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Review: Self-Portrait with a Swarm of Bees, by Jan Wagner

Jamie Osborn, PN Review, Nov-Dec 2015, 42:2

An address to the karst-dwelling olm, a lyrically edgy elegy for Evel Knievel, a grandfather embalmed in his own sheets and discovered a year later 'shrivelled to a wasp, tiny/pharaoh of a long-gone summer' - the poems of Self Portrait with a Swarm of Bees teeter between the playful and the threatening.
A communion-like pleasure in reality does preside in several of Wagner's poems; but there is always some obscurity, even in the most comforting or familiar domestic scenes: a warm kitchen window 'blind with steam' from cooking, luminous quince jelly 'stored for / harsher days, a cellar of days'.
The way the translator cuts through - or allows himself to be ensnared by - the thickets of language itself forms a theme of Wagner' work. As a translator of Charles Simic, James Tate, Robin Robertson, and others, he knows the elusiveness of language.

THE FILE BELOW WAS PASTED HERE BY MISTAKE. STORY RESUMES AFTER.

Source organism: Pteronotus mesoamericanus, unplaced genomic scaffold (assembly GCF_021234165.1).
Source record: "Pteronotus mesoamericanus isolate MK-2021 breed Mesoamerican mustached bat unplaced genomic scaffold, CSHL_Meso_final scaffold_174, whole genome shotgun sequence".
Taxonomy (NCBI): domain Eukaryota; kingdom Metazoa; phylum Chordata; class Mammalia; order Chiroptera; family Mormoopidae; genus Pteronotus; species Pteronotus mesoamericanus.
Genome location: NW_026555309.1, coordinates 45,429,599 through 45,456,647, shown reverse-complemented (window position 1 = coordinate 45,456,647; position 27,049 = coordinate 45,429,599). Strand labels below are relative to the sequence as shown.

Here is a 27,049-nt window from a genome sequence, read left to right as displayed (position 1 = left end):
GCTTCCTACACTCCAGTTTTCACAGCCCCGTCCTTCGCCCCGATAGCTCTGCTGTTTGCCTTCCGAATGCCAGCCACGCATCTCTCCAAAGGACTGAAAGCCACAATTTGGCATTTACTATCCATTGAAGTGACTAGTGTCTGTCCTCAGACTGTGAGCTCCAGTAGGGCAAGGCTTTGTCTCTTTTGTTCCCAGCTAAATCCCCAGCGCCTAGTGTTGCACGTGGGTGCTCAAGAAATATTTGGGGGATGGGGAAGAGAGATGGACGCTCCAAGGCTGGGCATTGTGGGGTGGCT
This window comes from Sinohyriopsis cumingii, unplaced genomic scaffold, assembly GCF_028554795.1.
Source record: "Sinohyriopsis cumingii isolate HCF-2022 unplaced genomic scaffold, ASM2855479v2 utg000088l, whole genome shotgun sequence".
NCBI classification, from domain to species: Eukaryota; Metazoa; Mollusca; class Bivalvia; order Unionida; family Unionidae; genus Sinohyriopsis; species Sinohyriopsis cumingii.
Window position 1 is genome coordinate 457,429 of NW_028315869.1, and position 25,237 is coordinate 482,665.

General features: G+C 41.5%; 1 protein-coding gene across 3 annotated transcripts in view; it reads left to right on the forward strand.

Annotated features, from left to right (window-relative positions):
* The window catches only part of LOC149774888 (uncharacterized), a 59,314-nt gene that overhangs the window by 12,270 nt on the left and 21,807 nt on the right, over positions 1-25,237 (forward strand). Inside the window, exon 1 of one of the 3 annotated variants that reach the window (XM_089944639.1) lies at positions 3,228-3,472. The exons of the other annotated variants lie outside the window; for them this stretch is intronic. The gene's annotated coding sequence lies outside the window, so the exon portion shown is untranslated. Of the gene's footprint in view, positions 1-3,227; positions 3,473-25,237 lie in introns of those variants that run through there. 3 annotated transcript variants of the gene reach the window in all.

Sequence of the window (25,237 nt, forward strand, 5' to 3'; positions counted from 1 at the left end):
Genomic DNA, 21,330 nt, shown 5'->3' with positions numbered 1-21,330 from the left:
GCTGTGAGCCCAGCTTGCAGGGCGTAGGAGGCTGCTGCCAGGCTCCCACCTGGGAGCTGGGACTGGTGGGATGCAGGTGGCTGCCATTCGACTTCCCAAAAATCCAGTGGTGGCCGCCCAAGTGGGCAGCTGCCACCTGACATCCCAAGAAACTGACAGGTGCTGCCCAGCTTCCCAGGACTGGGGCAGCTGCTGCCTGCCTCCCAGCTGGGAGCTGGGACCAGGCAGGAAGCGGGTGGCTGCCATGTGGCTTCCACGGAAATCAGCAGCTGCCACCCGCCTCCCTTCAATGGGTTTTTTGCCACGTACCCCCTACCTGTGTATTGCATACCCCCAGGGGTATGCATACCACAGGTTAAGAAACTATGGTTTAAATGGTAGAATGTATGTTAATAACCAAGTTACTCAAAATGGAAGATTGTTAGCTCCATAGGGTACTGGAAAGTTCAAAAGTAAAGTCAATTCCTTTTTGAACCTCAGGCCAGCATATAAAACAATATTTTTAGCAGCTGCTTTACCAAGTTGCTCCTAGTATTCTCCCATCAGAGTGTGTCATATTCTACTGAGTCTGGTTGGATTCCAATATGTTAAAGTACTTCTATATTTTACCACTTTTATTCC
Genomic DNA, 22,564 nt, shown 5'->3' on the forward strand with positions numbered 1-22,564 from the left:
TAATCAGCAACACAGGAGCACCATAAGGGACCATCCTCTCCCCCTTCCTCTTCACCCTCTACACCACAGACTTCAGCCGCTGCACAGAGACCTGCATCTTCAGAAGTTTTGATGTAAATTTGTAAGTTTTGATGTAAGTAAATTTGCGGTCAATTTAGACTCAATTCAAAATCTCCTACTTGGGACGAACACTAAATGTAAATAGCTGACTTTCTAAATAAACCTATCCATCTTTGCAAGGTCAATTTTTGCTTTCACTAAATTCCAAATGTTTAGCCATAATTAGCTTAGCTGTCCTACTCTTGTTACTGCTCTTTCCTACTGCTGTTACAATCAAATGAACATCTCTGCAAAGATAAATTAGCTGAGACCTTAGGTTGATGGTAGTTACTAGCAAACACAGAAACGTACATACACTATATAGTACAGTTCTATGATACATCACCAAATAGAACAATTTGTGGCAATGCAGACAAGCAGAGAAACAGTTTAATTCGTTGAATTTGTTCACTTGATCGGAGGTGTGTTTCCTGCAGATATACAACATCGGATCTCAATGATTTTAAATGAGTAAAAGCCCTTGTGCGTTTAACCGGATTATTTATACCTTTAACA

Wagner's poems are often peopled with discoverers, or with marginal figures whose awareness of borders, of surfaces, linings, sheets, makes them part of the liminal worlds they explore: 'strange feeling being / the frontier', say the pioneers of 'den westen' ('the west'). They encounter a wilderness that has a mind or minds of its own - 'the river thinks in fish' - and that seems to colonise them even as they enter it on 'adam's ancient chart'.
Galbraith's translations, without being backward-looking, at times take on a quasi-mythical idiom; the result is a tone of wonder, and also of defiance.

Ian Galbraith won the Popescu Prize for this translation.